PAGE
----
Bowie And The End Of The World

Photo of David Bowie

You might not believe this, but I woke up this morning thinking of David Bowie. His name was in the news lately since he just had a birthday and a new album, so that might not be the most far fetched thing to be bouncing on my brain, but seeing his name trending on social media before I even got out of bed today put a lump in my throat.

For whatever reason, I had just had Five Years in my head when my eyes started to open. That was the first strictly Bowie tune I ever listened to absolutely deliberately, as in it was on something I bought and didn’t just come on the radio or something like ChangesSpace OddityFame,  or Let’s Dance, and wasn’t Under Pressure, which isn’t even my favorite song on Queen’s Hot Space, a record I think maybe only I like all the way through.

I was way into Queen. I bought each of their albums on cassette between eighth grade and the end of my sophomore year of high school, and then I had to figure out what to do next with my allowance. I finally got around to buying the Flash Gordon soundtrack, which I saved for last for reasons that are likely pretty obvious.

That summer of 1995 was transformative for me. Everything seems huge and dramatic to a teenager, but there was a definite turning point, and like you’ve heard in a million other stories, it all hinged on a trip to a record store. I had been reading Jon Savage’s England’s Dreaming, a comprehensive tome that’s still my favorite about youth culture, with a discography in the back that touches on every bit of mid to late 20th century Rock & Roll that ever freaked out a parent. It led me to make three fateful purchases: Gene Vincent and the Blue Caps’ Greatest Hits, The Sex Pistols’ Never Mind The Bollocks…,  and The Rise And Fall Of Ziggy Stardust And The Spiders From Mars. A lot to take in over one day.

Where Gene and the Pistols tagged my gut, it was Bowie who put the zap on my head. I would in short order consume and memorize Ziggy, and then Aladdin Sane, and then Diamond Dogs. They were almost like literary pursuits compared to all the raw Link Wray and the ilk that I was absorbing at the same time, in an effort to mainline Rockabilly into my system. Although he always denied that his work was really about anything, perhaps as a successful effort to seem unpretentious despite apparently being from outer space or another dimension or something, it was quite clear to me that not only did each of those albums tell a story, but the three of them together tell a larger one. Ziggy Stardust came from space to an Earth that just learned apocalypse loomed and comforted us with -what else?- pop music, Aladdin Sane was somehow responsible for the shit hitting the fan, and then Diamond Dogs was about the aftermath. I can never hear tracks like Rebel Rebel or Panic In Detroit without placing them into that larger song cycle and narrative, as chapters.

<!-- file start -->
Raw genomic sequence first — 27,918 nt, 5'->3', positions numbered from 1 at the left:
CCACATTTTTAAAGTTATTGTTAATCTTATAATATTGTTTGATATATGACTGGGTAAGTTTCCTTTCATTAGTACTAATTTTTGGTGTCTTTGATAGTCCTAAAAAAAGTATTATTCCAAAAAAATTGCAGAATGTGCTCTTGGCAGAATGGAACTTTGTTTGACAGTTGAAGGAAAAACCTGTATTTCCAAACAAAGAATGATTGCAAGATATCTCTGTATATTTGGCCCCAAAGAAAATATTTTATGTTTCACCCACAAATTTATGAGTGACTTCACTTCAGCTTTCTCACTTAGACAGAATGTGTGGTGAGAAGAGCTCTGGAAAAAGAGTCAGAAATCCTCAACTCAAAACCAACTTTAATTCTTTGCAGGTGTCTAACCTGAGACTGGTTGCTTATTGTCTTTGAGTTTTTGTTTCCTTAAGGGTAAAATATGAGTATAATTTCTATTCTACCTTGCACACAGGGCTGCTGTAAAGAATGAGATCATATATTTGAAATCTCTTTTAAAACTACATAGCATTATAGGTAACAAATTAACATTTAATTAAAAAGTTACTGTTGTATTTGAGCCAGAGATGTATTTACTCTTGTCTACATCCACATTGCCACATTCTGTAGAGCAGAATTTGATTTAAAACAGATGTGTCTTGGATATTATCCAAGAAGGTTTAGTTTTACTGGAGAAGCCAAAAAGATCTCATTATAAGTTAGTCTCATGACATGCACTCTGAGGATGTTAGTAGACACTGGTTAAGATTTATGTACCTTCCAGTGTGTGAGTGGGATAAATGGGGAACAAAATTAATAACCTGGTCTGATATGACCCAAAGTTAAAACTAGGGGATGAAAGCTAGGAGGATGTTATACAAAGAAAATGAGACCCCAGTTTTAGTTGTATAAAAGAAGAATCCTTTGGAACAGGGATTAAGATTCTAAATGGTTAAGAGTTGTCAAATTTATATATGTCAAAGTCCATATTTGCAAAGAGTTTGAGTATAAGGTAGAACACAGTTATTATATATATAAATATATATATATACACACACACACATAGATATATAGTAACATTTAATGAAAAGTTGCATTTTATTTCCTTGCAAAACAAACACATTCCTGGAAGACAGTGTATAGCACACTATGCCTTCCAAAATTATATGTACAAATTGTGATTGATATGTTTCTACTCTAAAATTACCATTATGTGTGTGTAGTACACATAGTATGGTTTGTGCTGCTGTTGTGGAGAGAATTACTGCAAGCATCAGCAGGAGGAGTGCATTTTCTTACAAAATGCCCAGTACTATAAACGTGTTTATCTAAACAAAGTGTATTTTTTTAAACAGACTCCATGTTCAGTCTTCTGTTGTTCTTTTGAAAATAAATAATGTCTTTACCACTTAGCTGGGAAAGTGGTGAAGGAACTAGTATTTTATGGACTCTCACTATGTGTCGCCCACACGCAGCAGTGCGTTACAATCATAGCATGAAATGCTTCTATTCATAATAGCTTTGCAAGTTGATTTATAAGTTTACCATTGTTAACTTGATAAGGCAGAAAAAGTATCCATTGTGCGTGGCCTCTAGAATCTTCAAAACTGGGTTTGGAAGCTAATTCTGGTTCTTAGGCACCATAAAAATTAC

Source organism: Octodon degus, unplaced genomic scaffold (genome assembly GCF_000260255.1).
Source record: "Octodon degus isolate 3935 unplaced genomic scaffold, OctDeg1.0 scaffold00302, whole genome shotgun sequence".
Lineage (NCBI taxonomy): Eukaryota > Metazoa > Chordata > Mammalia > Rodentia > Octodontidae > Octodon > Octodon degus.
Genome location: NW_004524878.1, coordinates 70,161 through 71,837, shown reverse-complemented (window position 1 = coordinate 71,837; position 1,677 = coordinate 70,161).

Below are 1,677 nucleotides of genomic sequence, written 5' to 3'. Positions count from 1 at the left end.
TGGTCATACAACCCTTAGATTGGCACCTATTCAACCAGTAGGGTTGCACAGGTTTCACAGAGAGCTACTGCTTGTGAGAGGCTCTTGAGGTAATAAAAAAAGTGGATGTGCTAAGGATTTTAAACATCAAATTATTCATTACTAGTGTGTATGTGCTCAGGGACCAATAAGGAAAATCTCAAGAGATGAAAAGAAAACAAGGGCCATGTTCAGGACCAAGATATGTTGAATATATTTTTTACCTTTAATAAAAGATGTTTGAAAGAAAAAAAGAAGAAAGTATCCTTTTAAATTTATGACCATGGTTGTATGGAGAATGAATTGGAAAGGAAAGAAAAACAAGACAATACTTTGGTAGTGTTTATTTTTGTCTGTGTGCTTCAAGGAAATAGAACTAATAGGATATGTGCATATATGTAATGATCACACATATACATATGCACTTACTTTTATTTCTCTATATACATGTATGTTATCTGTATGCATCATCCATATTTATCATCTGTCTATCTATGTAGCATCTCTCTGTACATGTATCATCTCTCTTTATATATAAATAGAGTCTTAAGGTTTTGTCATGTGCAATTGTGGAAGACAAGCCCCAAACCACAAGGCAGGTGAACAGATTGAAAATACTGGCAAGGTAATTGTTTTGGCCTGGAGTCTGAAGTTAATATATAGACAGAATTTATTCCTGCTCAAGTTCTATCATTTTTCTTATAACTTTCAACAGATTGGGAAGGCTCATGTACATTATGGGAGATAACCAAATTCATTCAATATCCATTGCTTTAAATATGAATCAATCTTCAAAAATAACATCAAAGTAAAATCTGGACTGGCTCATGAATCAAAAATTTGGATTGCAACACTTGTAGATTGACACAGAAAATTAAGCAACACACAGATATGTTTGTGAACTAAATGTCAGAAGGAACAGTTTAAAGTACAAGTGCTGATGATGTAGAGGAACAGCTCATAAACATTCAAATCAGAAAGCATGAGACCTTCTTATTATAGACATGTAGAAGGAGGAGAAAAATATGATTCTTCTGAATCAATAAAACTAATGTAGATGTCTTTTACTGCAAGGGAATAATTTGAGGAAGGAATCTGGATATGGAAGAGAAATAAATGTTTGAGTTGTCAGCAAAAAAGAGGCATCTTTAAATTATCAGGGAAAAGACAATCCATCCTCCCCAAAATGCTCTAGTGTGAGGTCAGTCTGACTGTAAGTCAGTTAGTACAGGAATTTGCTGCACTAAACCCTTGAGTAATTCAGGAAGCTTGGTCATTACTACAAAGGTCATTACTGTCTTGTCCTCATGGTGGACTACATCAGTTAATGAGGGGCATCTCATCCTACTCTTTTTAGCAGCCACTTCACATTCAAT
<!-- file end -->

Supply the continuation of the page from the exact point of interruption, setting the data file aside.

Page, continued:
Although those three albums ping my nostalgia hardest, I have affection for every incarnation of Bowie. Every pop artist who ever “reinvented” themselves owe a debt. Without him, it’s hard to imagine that “performance art” would be as tolerable a phrase/concept as it is, or that popular musicians could just ditch and create entire personas at with nary a raised eyebrow. All those roads lead back to Bowie. Somehow, he just didn’t seem to be taking himself completely seriously, even when he almost certainly was. Therein lied his charm. It was such a hard thing to ever imagine him doing anything pedestrian; could you see him making and then eating a peanut butter and jelly sandwich? Did he ever in his life ride a bicycle? Sneeze and then blow his nose? Did he carry money in his pocket?

The world is a poorer place without him in it, but was richer for ever having him here. I’m still wrapping my mind around the fact that he could ever even die in the first place.